Changing Planet

CUBA ON MY MIND: “At the corner of Yield and One Way”



National Geographic’s 2011 new map of Cuba

Shortly after the posting of this blog, all 3,000 copies of National Geographic’s new map of Cuba will have come off the presses. It has been our intent that all blogs in this series have given you some insight into what it takes for us to make a detailed political map. On a personal level, you have also heard the varied experiences of those that contributed to this map’s construction. From Julie Ibinson’s “Hitting the Cartographic Jackpot,” Rosemary Daley’s “Armchair Traveling,” Debbie Gibbon’s “Creating a New Classic Map,” and Maureen Flynn’s “An Editorial Tour of the Island.”

If you have followed our Cuba on My Mind blogs, you are now most likely wondering why the final entry in this series is so oddly subtitled. Well, it has to do with Valdés family lore and, in many ways, with the lore of all National Geographic cartographers. For you see these road signs guided me to where I am today.

Back in 1962, having newly arrived in Miami, my father got lost in the city one day. He phoned me in hopes of getting clearer directions. When asked where he was, all he could tell me was that he was “At the corner of yield and one way.” Were it not for a simple road map, I would not have been able to guide him home that day.

The staff cartographers at National Geographic have all in one way or another experienced a similar seminal moment where that first contact with a map would ultimately guide them to their lifelong vocation. So, whether directly, or indirectly, every globe, atlas, map, or map graphic we produce, we produce with the intent of helping you metaphorically get to and from all of those places on this earth located “At the corner of yield and one way.”

Juan José Valdés
The Geographer
Director of Editorial and Research
National Geographic Maps


Read All Posts in This Series


CUBA ON MY MIND: Hitting the Cartographic Jackpot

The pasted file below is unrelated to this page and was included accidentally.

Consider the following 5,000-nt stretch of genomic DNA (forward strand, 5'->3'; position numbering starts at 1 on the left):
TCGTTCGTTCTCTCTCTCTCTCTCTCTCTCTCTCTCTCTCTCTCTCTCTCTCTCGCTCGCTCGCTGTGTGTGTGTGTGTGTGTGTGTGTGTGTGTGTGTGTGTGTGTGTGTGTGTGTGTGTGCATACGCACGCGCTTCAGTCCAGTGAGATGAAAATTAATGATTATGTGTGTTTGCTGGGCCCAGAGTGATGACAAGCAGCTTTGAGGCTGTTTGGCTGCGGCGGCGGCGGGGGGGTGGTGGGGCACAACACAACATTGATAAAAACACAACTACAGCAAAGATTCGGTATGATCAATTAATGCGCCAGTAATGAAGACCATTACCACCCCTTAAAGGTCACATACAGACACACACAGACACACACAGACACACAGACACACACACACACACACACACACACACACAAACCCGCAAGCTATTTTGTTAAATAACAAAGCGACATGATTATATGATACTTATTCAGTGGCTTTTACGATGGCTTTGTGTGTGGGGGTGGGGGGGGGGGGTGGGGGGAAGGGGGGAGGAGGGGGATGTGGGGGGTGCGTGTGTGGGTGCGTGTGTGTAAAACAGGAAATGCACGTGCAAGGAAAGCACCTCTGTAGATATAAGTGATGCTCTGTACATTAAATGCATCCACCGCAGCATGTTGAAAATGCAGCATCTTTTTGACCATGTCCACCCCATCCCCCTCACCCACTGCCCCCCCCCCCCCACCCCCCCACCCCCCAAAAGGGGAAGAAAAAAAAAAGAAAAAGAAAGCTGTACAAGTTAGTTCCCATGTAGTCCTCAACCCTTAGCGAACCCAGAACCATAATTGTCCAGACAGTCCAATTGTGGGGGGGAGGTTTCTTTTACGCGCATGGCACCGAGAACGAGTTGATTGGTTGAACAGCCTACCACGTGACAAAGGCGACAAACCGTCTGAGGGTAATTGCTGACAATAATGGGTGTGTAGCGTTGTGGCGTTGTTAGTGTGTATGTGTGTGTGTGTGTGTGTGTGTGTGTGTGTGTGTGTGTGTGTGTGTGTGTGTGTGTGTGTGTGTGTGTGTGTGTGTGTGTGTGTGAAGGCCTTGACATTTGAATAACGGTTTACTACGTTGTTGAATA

CUBA ON MY MIND: Armchair Traveling

CUBA ON MY MIND: Creating a New Classic Map

CUBA ON MY MIND: An Editorial Tour of the Island

CUBA ON MY MIND: “At the corner of Yield and One Way”

Juan José Valdés is The Geographer and National Geographic Maps' Director of Editorial and Research. He guides and assists the Map Policy Committee in setting border representations, disputed territories, and naming conventions for National Geographic. As NG Map's Director of Editorial and Research, he is responsible for ensuring the accuracy and consistency of its maps and map products.
  • Richard Tranter

    Great effort!

    Possibly portends the opening of Cuba to the US.

  • jvaldes

    Thanks, Richard.

    What ever the Fates have in store for Cuba and Cubans everywhere, hopefully we have made the map from which
    to guide them.

    Juan José Valdés

  • Sergio Capablanca

    I came across this blog while conducting an article search about Cuba published in the November 2012 edition.
    I have been a map collector for more than two decades and I am keenly aware of the meticulous and intense work in bringing them to life and, National Geographic surely takes no short cuts in producing them.
    It gives me great pride that a Cuban-American works at such renowned institution. It has been a long and bittersweet exile, which, by the way, has taken us all over the world map, perhaps with the exception of Antarctica (too cold for Caribbeans).
    Best wishes in your future endeavors.

    • Juan Valdes


      So very pleased that you enjoyed my blog. Being exiled from one’s country is
      indeed a difficult thing. However, unlike some of my countrymen, I have had
      the good fortune of returning twice. Each time I’ve returned to the states,
      Luis Aguile’s lyrics take ever greater meaning:

      “Nunca podré morirme, mi corazón no lo tengo aquí. Alguién me está esperando, me está aguardando que vuelva aquí”.


      Juan José

  • Sergio Capablanca

    Yes, indeed, as in José Martí’s words from the “Con todos y para el bien de todos” speech given in Tampa, Florida on Nov. 26, 1891: ¡Es el sueño mío, es el sueño de todos; las palmas son novias que esperan; y hemos de poner la justicia tan alta como las palmas!
    The homeland… An awaiting bride.
    Un cordial saludo

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